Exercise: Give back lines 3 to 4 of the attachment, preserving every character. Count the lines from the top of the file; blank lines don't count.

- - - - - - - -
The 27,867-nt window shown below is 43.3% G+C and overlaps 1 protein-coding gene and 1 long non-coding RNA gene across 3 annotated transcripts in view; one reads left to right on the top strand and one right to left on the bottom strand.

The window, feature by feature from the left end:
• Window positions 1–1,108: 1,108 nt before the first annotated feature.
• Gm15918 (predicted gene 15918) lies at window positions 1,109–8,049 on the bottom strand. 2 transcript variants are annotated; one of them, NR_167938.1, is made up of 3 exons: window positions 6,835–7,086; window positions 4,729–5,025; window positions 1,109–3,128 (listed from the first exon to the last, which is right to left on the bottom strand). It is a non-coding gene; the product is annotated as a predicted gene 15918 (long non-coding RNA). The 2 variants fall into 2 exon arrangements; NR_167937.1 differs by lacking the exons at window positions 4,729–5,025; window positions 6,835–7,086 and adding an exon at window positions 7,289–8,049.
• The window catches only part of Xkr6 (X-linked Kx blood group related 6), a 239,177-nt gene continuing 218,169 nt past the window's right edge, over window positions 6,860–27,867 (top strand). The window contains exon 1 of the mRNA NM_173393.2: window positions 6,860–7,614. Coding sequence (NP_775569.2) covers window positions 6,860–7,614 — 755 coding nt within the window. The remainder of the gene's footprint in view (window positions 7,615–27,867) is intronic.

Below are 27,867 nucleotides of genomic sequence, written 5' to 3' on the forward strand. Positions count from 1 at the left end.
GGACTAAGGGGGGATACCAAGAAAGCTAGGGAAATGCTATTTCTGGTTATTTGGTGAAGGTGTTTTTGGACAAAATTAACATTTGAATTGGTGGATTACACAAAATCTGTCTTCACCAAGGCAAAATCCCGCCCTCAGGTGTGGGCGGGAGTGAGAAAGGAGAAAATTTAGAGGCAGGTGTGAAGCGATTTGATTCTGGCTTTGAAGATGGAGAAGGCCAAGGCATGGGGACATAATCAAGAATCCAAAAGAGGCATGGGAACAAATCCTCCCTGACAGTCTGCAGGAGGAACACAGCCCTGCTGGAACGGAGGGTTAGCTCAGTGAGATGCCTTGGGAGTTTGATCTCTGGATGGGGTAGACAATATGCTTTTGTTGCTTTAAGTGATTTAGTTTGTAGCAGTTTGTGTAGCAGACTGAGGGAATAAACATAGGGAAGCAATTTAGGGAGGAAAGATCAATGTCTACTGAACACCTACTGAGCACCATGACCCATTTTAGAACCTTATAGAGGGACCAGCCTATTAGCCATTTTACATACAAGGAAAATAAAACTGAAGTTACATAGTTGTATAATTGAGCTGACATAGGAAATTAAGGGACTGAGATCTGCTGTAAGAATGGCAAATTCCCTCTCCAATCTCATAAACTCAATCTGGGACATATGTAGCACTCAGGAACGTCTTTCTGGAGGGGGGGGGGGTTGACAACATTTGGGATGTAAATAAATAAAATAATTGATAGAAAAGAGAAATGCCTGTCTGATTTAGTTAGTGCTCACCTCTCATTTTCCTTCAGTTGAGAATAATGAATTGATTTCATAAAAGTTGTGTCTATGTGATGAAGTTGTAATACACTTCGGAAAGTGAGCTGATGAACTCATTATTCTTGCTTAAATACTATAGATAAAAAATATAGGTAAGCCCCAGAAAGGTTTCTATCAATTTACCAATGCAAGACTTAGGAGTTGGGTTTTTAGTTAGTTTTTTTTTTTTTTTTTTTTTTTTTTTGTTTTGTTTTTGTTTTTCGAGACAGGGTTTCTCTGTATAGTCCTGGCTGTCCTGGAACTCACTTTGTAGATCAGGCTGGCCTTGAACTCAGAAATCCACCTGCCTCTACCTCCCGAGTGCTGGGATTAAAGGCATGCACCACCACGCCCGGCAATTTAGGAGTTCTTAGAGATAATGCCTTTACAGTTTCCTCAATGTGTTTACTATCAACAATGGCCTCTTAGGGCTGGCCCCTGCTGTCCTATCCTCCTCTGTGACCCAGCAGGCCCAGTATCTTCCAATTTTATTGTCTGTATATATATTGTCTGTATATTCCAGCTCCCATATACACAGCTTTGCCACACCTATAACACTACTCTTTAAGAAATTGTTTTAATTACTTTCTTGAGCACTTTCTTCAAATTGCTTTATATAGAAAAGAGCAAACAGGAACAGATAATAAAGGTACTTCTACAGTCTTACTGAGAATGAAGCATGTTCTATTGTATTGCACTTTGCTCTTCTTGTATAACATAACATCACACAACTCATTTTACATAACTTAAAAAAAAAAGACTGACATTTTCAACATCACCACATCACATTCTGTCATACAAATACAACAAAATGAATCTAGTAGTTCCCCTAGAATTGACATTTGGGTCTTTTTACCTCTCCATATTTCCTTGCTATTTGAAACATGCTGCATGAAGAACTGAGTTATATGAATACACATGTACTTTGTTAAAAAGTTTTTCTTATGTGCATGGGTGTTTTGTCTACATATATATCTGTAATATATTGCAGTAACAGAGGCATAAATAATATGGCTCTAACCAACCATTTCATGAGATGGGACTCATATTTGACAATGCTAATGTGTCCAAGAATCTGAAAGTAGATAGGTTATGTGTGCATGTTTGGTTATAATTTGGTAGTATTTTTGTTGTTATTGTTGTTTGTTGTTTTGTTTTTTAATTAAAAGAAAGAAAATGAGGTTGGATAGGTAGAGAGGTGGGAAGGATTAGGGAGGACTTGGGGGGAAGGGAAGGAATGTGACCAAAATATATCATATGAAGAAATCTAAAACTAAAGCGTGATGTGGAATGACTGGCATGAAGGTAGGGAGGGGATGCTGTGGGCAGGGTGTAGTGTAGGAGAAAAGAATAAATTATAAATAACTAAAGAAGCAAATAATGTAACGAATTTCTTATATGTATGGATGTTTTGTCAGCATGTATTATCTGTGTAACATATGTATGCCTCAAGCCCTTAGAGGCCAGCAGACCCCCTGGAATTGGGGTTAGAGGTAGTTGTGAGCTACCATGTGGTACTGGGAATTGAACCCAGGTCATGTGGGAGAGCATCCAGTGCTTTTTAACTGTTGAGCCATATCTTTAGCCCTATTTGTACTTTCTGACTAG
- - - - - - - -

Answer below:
• Window positions 1–1,108: 1,108 nt before the first annotated feature.
• Gm15918 (predicted gene 15918) lies at window positions 1,109–8,049 on the bottom strand. 2 transcript variants are annotated; one of them, NR_167938.1, is made up of 3 exons: window positions 6,835–7,086; window positions 4,729–5,025; window positions 1,109–3,128 (listed from the first exon to the last, which is right to left on the bottom strand). It is a non-coding gene; the product is annotated as a predicted gene 15918 (long non-coding RNA). The 2 variants fall into 2 exon arrangements; NR_167937.1 differs by lacking the exons at window positions 4,729–5,025; window positions 6,835–7,086 and adding an exon at window positions 7,289–8,049.